There is no doubt at all that the level of means-testing will fall somewhat when the reforms are introduced. However, there is still a difference between the Government and the PPI and other experts on what that level will be. As John Hills and others have picked up, it is particularly difficult for people at the beginning of a career or a lifetime of work to predict where they will end up, with respect to a broken work record, marital break-up or whatever else. It is important that we should consider carefully the likely effects of the interaction between means-tested benefits and personal accounts.

No matter how much work has been done by outside bodies, particularly the PPI, all are now at the point at which they can make progress only by having access to the sort of model that the Department for Work and Pensions uses—the Pensim2 model, as it is called. I am particularly pleased that, as a separate and parallel process to the passage of the legislation, we are now all engaged in an attempt to establish the size of the problem, within certain parameters, and to run a slide rule over the suggested solutions. The Minister has been extremely helpful in allowing people access to Pensim2, and in putting together a series of meetings, seminars and all those wonderful things that come to us who are involved in the pensions world. The initial phase has involved ensuring that we are all signed up to the basic assumptions that go into any proposition that is run through the model.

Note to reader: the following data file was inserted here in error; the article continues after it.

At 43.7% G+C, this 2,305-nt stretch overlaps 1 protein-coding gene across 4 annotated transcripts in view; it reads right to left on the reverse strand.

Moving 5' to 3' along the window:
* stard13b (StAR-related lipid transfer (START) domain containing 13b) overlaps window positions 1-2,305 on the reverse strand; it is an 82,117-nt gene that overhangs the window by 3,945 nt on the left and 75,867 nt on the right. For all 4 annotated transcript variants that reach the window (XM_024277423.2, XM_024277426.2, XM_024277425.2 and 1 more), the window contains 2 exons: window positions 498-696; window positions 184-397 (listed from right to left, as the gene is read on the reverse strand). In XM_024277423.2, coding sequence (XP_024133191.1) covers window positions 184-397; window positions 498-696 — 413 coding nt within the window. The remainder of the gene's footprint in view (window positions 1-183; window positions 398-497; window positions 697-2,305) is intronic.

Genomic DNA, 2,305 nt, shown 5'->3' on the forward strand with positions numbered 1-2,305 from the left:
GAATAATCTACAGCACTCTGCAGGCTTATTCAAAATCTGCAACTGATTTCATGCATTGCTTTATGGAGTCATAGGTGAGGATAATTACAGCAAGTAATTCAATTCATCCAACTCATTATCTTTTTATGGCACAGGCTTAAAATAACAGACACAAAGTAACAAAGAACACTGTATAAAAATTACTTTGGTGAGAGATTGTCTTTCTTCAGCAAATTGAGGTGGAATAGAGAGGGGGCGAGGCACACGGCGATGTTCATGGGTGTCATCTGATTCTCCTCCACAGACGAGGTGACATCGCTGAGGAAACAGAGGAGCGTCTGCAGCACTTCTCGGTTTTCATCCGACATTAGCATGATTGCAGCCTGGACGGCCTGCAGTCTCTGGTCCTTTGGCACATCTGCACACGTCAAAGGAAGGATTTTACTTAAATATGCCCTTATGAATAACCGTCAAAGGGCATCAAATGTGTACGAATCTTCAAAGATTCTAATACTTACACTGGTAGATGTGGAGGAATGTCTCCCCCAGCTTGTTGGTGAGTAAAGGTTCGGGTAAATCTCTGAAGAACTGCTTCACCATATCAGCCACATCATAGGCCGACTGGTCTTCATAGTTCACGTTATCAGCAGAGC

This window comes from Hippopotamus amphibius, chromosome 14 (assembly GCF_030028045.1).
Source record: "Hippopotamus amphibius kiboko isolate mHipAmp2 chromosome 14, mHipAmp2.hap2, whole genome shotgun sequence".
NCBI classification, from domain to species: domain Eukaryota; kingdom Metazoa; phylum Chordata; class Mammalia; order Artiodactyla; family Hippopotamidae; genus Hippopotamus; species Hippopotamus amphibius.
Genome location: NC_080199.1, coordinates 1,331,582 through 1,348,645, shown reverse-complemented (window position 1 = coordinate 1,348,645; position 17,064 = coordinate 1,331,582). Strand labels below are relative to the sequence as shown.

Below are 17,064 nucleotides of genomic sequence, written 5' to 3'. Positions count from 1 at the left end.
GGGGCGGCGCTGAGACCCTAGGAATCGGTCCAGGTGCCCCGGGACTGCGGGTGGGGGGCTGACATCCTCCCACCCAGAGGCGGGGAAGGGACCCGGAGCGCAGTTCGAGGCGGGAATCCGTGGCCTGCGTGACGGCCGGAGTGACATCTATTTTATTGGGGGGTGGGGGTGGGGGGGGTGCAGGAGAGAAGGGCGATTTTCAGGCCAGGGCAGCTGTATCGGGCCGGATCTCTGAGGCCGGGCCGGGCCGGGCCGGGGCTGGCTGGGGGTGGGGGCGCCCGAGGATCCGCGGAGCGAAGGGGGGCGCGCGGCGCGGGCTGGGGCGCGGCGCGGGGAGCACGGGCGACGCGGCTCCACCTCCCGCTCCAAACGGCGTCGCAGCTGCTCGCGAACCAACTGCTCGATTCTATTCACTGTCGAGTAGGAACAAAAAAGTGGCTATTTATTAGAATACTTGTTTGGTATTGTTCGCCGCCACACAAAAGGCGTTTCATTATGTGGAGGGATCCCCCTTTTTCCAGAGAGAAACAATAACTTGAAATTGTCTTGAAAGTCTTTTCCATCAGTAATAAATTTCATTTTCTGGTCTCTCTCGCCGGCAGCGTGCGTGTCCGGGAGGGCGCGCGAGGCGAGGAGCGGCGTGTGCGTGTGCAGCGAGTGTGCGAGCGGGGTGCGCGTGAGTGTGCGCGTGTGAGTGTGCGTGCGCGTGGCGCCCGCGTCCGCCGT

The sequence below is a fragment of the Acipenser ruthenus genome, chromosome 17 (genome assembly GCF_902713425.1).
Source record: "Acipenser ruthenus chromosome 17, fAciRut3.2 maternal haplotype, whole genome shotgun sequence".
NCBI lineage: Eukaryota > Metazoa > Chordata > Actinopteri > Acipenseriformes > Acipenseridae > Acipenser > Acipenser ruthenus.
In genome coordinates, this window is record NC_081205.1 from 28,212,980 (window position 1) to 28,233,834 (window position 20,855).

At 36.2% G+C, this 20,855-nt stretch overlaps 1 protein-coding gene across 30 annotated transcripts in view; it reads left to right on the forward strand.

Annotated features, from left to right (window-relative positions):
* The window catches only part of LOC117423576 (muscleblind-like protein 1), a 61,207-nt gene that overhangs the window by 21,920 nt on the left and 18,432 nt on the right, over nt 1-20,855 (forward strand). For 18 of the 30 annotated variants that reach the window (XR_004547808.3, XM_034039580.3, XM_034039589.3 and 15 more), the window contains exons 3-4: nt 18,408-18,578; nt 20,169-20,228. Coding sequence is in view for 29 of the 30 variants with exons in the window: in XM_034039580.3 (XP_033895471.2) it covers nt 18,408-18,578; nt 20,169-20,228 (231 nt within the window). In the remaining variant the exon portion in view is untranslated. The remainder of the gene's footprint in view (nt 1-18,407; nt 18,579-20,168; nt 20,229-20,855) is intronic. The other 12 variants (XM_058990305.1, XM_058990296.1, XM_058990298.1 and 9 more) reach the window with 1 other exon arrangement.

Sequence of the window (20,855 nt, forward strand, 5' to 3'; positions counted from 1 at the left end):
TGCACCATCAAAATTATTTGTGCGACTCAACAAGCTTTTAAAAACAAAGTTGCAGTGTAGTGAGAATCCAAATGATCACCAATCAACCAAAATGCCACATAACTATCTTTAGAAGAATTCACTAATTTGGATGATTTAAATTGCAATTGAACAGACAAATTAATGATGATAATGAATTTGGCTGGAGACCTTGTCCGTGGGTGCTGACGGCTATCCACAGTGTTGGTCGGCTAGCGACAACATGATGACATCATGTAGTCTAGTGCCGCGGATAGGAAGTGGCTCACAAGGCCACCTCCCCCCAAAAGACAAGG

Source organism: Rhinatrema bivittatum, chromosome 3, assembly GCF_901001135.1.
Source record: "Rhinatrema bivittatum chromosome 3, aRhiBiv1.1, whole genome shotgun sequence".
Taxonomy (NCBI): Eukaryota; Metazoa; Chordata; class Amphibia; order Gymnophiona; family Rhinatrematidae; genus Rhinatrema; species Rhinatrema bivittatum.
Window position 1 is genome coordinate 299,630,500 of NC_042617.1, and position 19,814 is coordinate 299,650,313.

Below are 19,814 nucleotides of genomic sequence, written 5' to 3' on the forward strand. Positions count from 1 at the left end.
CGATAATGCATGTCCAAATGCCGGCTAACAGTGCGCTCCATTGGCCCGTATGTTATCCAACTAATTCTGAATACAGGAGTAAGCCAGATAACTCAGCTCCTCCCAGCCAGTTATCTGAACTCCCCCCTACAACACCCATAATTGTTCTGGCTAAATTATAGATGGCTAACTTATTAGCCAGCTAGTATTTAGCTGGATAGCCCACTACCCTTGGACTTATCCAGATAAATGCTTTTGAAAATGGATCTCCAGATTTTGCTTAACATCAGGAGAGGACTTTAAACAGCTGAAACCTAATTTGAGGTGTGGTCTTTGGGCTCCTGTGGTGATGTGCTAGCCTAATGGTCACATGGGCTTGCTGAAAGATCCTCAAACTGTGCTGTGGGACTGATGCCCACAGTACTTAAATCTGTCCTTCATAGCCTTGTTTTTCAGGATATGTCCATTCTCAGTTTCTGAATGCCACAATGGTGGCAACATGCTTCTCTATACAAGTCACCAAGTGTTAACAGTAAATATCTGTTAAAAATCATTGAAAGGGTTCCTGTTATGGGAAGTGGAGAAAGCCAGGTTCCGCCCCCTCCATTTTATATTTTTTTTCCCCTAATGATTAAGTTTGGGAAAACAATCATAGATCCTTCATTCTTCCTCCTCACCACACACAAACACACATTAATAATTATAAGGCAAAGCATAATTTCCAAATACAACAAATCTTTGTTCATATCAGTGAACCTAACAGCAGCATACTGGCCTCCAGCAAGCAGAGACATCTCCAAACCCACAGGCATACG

5.30 pm

There has already been one big step forward, for which I claim no credit whatever because it was nothing to do with me. There was a problem, as despite its no doubt excellent other characteristics, the Pensim2 model did not take any account of housing benefit. I am told that that is no longer the case, and that it does now incorporate housing benefit. Why does that matter? It matters enormously because one of the major factors in the at-risk groups identified by the PPI is the question whether people rent their home in retirement. That makes a massive difference to many of those people.